Mother Jones published a story Monday detailing the disturbing recent history of anti-gay bullying in a school system in the heart of Michele Bachmann’s Minnesota congressional district. In just the past two years, there have been nine suicides in the Anoka-Hennepin school district, and a number of the victims were gay or had been subjected to homophobic bullying.
According to local teachers, counselors and LGBT activists, conservative groups like the Minnesota Family Council — closely allied with Bachmann — have created a “vitriolic climate” in the wake of these tragedies, arguing that anti-bullying initiatives are a cover for “advancing the homosexual agenda” in schools. Although recently quiet on the issue, in 2006 Bachmann herself opposed anti-bullying legislation. Speaking to state lawmakers, she suggested anti-bullying efforts could lead to “expecting boys to be girls.” (Andrew Sullivan dug up an audio recording of this remark.)
Professor Stuart Biegel of UCLA School of Law, who wrote “The Right to be Out,” which examines the pervasiveness of anti-gay prejudice in American schools, told Salon that he is “very familiar with what’s happening in the [Anoka-Hennepin] district” and the problem of bullying there. He noted that the Justice Department and the Department of Education’s Office of Civil Rights recently launched a federal investigation into allegations of harassment and bullying in the specific school district — where it is official policy to be “neutral” regarding “sexual orientation.” The Southern Poverty Law Center and the National Center for Lesbian Rights have called the policy a dangerous “gag rule” and have filed a federal suit against the district.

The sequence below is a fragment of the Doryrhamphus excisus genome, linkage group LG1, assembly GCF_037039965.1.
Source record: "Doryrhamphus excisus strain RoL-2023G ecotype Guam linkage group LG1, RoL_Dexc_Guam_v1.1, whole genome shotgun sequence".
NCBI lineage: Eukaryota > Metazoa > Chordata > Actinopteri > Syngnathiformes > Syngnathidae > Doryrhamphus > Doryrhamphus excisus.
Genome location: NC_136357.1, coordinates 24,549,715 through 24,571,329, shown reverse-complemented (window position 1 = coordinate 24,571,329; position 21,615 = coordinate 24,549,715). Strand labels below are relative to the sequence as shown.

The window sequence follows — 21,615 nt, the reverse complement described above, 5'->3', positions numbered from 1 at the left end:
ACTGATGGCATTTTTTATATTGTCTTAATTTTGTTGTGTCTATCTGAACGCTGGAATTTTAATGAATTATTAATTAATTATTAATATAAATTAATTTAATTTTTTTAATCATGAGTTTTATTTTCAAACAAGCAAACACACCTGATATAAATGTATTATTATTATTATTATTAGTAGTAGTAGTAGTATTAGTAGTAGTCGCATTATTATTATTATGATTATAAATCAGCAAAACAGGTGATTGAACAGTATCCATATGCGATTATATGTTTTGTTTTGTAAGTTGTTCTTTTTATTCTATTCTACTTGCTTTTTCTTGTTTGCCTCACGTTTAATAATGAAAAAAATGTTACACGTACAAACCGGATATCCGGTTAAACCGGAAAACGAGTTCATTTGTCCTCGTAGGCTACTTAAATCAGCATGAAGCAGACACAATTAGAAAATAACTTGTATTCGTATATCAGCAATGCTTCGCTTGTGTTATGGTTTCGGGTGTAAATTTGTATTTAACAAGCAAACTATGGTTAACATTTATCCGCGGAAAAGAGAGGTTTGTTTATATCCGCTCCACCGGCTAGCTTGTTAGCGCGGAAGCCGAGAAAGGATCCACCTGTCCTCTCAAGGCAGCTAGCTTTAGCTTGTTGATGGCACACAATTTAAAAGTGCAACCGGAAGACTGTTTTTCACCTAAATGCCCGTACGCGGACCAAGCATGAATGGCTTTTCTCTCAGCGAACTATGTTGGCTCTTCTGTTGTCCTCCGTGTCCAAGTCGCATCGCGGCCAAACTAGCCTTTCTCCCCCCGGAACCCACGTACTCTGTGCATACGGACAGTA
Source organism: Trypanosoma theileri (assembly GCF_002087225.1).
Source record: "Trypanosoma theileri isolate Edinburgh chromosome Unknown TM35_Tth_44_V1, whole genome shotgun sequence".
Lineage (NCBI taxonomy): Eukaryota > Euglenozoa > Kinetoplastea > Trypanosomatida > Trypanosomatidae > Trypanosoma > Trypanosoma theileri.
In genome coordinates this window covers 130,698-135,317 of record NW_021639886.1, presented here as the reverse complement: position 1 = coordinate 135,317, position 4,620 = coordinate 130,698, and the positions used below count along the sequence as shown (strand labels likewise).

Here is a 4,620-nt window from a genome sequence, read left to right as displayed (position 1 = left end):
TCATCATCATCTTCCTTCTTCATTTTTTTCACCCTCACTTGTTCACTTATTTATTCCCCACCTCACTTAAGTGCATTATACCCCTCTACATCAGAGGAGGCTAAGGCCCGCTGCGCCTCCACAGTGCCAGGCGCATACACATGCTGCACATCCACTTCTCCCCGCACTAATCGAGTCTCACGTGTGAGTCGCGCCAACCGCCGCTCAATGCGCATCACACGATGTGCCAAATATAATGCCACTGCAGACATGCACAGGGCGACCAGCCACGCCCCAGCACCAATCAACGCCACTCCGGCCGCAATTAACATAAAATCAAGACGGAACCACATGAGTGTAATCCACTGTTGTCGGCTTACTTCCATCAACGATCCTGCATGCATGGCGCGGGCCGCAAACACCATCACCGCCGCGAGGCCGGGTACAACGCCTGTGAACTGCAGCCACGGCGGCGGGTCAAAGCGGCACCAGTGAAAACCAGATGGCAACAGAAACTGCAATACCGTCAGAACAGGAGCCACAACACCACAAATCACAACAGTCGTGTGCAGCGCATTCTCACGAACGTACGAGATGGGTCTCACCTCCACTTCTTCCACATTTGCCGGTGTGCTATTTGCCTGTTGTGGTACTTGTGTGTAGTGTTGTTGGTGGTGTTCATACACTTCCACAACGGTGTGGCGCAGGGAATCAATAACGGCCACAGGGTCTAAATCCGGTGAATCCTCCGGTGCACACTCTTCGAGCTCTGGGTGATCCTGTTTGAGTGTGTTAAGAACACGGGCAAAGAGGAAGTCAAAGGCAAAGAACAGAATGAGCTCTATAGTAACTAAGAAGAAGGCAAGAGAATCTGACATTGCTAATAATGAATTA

The Minnesota area — owing to shocking suicide statistics and, more recently, to Bachmann’s profile — has gotten a reasonable amount of attention over homophobic bullying in schools. However, Biegel stressed that the problem is nationwide, with the same narrative playing out even in some of the country’s most gay-friendly areas like San Francisco.
“According to a study released last year by the Gay, Lesbian, and Straight Education Network (and highlighted by The Advocate), 85 percent of LGBT students surveyed nationally said they’ve been bullied at school,” he said. “This is not a new dynamic and not limited to what’s in Minnesota. When I was doing research for ‘The Right to Be Out,’ I came across evidence that there’s been at least 10 years of criticism of anti-bullying measures as subterfuge for gay indoctrination.”
Biegel said that singling out particular areas of the country as havens for anti-gay bullying is tricky, but that “if people are generalizing, school districts in rural areas can tend to be more problematic. In certain areas, so-called family-friendly organizations [like the MFC] have greater sway.”
The teen suicide epidemic in Anoka-Hennepin and its links to anti-gay bullying (and policies which foster it) deserves media attention. And it is important to shine a light on Bachmann’s local allies and her work as a state legislator. When it comes to homophobia in schools, however, Biegel’s point is that, although some districts will garner more attention than others, the problem is truly pervasive.